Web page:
As prices for just about everything in Canada—from housing and electricity to vegetables—go up, I’ve been keeping a very close eye on my bottom line. I try to combat these increases by cutting costs where I can, from my home’s chilly temperature, to shopping the sales at grocery stores and walking, biking, and taking public transit, when possible.
Still, despite my diligent efforts, it seems like every time I check my receipts, I’m spending more than the year before—especially in the housing category. Property taxes increase, fuel costs creep up, and even insurance costs rise. That’s why in 2017 I’ve formulated a plan to decrease my housing costs by at least 15%. I’m tired of paying high housing costs, and now I’m going to attack them and bring them under control. Here’s what I’m going to do:
Pay my property taxes myself
If I were giving advice to a friend or family member on how to lower housing costs, the first words out of my mouth would always be “negotiate your mortgage rate” because many Canadians are paying a higher mortgage rate than they should, and their lender has room to negotiate and give them a lower rate.
Unfortunately, (or fortunately, depending on how you look at it), this isn’t an option for me because I shopped for the best mortgage rates when I bought my home back in July 2016. My mortgage rate is 2.29% for a five-year term, which is pretty spectacular in Halifax.
Even though I already have a great mortgage rate, there’s still room to reduce how much money I send my lender every month, without increasing the overall length of my mortgage. This year I’m planning to take over the payment of my property taxes myself.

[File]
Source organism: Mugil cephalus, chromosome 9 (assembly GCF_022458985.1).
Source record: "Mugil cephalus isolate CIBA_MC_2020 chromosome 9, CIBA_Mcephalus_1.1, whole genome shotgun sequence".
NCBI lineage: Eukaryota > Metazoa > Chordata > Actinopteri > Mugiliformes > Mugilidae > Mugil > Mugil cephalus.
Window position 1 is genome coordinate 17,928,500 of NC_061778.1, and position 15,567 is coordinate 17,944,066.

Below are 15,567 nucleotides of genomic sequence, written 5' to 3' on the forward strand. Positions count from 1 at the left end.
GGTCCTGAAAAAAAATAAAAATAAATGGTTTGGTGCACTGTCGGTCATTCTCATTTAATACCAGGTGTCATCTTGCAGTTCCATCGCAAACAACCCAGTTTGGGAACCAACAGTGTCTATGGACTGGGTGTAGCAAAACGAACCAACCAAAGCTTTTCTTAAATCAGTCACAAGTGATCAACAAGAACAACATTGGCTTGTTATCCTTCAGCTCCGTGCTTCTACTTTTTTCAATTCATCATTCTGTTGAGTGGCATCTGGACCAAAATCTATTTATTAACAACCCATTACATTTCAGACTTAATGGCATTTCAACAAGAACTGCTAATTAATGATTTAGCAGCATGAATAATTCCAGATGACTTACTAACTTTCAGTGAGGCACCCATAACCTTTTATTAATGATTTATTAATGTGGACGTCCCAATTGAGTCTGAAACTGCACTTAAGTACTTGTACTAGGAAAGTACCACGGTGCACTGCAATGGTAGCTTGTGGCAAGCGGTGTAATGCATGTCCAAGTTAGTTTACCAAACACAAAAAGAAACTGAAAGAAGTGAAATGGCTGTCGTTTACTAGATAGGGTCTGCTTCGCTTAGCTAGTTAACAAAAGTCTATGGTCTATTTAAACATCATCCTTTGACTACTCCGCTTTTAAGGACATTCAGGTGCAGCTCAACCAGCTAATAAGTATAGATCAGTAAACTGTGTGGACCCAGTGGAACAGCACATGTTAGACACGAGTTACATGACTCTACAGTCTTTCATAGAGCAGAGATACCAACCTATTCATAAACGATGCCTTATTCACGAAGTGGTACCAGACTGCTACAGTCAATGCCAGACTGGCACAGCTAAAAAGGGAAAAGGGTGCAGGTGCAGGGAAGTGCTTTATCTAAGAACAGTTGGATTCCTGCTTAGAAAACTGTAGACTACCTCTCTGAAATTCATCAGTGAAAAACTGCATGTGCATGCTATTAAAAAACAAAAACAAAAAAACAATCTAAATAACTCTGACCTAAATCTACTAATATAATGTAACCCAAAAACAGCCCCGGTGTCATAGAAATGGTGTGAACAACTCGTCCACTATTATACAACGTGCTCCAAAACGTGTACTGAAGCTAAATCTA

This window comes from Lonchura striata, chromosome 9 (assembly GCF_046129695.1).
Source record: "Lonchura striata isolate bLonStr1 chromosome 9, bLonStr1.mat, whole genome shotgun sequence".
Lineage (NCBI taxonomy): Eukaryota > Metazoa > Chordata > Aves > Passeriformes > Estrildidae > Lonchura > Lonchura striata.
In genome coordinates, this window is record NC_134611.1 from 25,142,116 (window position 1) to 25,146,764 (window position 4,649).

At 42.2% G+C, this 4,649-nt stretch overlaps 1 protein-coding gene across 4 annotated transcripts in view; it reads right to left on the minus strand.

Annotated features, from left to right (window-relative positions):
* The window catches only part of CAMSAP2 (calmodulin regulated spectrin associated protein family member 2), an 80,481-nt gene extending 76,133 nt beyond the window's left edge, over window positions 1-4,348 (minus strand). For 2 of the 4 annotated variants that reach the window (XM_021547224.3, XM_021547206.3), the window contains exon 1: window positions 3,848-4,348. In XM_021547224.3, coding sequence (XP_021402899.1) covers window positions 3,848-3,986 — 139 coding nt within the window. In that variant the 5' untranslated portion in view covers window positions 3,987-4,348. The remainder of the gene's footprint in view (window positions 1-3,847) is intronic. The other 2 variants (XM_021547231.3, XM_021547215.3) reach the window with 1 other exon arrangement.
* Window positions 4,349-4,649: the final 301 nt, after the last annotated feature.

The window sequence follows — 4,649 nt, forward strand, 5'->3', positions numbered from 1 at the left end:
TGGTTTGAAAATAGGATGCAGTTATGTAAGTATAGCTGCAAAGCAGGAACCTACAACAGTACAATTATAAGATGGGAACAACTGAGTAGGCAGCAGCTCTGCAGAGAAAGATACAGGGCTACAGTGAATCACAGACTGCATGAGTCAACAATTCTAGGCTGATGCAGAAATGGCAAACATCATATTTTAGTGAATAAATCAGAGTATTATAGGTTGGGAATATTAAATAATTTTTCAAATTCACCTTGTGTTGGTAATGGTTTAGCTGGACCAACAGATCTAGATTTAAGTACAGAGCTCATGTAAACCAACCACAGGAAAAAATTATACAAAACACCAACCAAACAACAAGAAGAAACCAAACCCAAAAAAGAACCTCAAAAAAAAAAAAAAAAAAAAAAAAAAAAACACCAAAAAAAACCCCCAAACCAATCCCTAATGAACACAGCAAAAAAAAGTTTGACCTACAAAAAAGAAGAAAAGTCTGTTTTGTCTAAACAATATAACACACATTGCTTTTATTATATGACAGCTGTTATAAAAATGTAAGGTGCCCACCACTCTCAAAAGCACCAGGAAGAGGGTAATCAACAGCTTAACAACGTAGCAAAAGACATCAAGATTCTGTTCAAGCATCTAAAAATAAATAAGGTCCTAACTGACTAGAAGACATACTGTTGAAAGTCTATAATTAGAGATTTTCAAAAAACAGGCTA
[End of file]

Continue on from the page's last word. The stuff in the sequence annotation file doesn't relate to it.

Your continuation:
When I purchased my home, my lender insisted that it pay the municipal property taxes on my behalf. My lender prefers this arrangement because it ensures they pay my property taxes on time and that my municipality won’t place a lien on my property due to unpaid property taxes (it happens more often than you’d think!)
To calculate how much property tax to collect from me, my lender estimates my property tax owing based on the previous year’s assessment and adds a 10% buffer. It divides the estimate into 12 equal payments, and it withdraws the payments with my mortgage payment every month.
Most lenders (mine included) offer you the option to handle property tax payments yourself but require a minimum loan-to-value (LTV) ratio to access this option. For my lender, the minimum LTV ratio is 90%. That means I need to have at least 10% equity on my property to be able to pay my property taxes myself. I didn’t have 10% equity last year when I bought the home, but I will this year.
When I take over paying my property taxes, I’ll be able to accurately assess how much I should save each month by using the assessment the city issues, and I won’t need to include that 10% buffer. I’m paying $275.78 to my lender for property taxes each month, so I expect to save $27 a month by paying them myself.
Paying my property taxes directly will not only save me money, but I’ll also earn more interest on the money I save in advance by putting it in a high-interest savings account instead of letting it sit in escrow with my lender, earning low interest.